Osteoarthritis is common amongst both dogs and people—it’s one of the things about which we can commiserate with our furry companions. Put simply, “osteoarthritis” means “bony joint inflammation.” That’s an oversimplified representation of a complex degenerative process, but that’s the basic idea. Just like in people, arthritis is the result of bony changes within joints; once the cartilaginous “brake pads” have worn down, bone grinds on bone, resulting in microtrauma, inflammation, and pain. This, then, often leads to decreased use of limbs, muscle wasting, and immobility.
Perhaps because we can relate to the woes of arthritis, it is a common thing for vets to address at any given appointment. Unfortunately, there is no cure for it, nor one “silver bullet” treatment. Many factors play into this condition, and as such it requires a multifactorial treatment plan. If improperly managed, arthritis can lead to premature euthanasia due to extreme discomfort. Here are the basics for managing arthritis in your dog to help ensure a long, happy life.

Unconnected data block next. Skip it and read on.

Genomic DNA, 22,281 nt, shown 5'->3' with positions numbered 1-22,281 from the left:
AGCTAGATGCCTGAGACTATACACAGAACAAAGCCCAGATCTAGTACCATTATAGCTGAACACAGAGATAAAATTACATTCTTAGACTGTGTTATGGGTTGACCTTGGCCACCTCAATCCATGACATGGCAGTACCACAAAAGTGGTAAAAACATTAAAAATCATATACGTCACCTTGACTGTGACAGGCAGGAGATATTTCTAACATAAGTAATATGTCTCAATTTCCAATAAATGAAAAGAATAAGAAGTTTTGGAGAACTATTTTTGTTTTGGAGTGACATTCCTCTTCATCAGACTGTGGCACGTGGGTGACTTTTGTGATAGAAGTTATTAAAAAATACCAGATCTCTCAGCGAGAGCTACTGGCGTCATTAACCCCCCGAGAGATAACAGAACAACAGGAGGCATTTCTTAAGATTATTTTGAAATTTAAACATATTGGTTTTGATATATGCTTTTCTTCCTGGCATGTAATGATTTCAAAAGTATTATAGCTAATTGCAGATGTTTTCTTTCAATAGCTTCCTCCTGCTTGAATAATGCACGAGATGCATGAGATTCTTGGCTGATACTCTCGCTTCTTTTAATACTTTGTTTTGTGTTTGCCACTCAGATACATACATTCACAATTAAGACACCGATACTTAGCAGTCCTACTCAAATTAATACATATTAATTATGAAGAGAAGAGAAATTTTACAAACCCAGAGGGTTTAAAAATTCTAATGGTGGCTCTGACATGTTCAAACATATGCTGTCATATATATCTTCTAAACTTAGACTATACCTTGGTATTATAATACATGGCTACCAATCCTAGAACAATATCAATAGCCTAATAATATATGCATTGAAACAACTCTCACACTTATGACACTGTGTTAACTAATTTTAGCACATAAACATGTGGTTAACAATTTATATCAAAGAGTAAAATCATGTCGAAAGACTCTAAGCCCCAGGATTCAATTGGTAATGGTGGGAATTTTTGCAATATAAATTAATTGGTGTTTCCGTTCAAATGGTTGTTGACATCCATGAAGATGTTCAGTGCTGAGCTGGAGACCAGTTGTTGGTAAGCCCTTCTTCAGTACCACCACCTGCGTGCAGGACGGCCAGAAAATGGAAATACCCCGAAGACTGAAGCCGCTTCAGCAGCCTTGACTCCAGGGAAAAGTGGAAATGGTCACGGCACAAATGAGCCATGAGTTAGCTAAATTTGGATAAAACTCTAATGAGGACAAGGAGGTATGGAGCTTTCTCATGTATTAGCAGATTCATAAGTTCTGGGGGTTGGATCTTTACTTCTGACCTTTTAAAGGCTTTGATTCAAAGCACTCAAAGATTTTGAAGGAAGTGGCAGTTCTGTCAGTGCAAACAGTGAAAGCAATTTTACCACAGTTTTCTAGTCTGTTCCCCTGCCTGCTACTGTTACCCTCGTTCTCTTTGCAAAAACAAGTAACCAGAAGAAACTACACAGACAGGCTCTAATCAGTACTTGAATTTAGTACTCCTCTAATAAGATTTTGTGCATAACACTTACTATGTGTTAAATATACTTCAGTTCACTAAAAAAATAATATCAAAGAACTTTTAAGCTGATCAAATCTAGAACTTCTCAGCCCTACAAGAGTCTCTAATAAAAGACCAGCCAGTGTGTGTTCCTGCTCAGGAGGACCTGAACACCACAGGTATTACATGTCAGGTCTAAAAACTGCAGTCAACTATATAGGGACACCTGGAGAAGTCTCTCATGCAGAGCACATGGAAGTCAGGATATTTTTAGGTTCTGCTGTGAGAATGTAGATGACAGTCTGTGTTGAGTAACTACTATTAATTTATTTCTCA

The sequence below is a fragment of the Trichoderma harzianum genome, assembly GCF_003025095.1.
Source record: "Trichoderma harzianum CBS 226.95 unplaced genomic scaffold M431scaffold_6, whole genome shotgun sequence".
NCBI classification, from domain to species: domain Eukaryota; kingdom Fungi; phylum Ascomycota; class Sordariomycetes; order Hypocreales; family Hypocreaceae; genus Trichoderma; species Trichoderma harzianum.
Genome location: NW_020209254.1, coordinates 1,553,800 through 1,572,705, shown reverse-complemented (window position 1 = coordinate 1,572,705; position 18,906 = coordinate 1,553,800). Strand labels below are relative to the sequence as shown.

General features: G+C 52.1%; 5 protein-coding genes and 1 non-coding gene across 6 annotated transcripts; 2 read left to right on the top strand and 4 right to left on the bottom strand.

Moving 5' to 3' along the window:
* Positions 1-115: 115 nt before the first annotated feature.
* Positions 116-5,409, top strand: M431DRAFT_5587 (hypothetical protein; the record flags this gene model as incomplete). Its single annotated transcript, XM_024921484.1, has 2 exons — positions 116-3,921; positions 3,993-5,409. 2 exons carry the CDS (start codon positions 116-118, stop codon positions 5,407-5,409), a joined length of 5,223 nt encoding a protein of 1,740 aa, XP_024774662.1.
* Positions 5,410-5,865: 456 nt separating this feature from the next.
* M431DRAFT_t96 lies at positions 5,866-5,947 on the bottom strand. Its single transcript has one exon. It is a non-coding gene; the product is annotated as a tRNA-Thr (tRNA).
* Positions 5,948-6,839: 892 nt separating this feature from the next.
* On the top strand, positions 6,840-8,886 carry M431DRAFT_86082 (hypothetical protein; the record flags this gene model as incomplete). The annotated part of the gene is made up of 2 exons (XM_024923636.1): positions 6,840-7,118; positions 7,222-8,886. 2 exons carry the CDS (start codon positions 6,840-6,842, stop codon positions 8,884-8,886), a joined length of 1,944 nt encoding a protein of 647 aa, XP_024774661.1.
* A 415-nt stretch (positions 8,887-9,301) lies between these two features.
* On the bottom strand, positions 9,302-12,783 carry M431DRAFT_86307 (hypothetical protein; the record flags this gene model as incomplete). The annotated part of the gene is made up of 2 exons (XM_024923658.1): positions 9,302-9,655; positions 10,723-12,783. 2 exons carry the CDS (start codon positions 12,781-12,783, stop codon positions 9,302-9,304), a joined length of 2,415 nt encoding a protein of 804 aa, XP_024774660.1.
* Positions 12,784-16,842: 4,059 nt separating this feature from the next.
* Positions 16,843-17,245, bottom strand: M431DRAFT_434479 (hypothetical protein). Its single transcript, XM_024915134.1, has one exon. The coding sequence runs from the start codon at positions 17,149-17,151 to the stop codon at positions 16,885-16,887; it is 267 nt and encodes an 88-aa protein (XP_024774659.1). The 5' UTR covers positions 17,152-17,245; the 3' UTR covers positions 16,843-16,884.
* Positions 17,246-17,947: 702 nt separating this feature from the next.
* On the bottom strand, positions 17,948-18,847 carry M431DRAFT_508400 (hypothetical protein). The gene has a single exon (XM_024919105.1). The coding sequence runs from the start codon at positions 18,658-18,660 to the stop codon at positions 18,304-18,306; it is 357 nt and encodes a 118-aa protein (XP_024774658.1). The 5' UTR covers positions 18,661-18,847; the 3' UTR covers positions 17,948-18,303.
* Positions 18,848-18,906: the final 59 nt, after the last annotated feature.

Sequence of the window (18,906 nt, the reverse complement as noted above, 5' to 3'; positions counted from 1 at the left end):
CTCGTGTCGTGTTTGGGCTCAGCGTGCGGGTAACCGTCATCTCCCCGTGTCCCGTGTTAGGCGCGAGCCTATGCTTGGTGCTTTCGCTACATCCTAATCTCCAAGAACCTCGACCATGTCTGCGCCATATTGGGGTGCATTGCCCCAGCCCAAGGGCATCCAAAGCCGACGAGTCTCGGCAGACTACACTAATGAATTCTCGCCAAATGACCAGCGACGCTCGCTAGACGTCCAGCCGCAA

HEALTHY WEIGHT. The most important factor in managing arthritis is weight management. That’s significant enough to say again, so let me repeat it: The most important factor in managing arthritis is weight management. More weight means more stress on arthritic joints. No other factor is as important in keeping your pet comfortable. Even with a slue of other aids, such as medications, supplements, even surgery, your pet will still be in pain if he or she is carrying extra pounds. One study showed that in arthritic dogs, healthy weight management increased the median life span by two years! In other words, dogs of a healthy weight were comfortable enough to delay euthanasia by an average of two years relative to their overweight cohorts.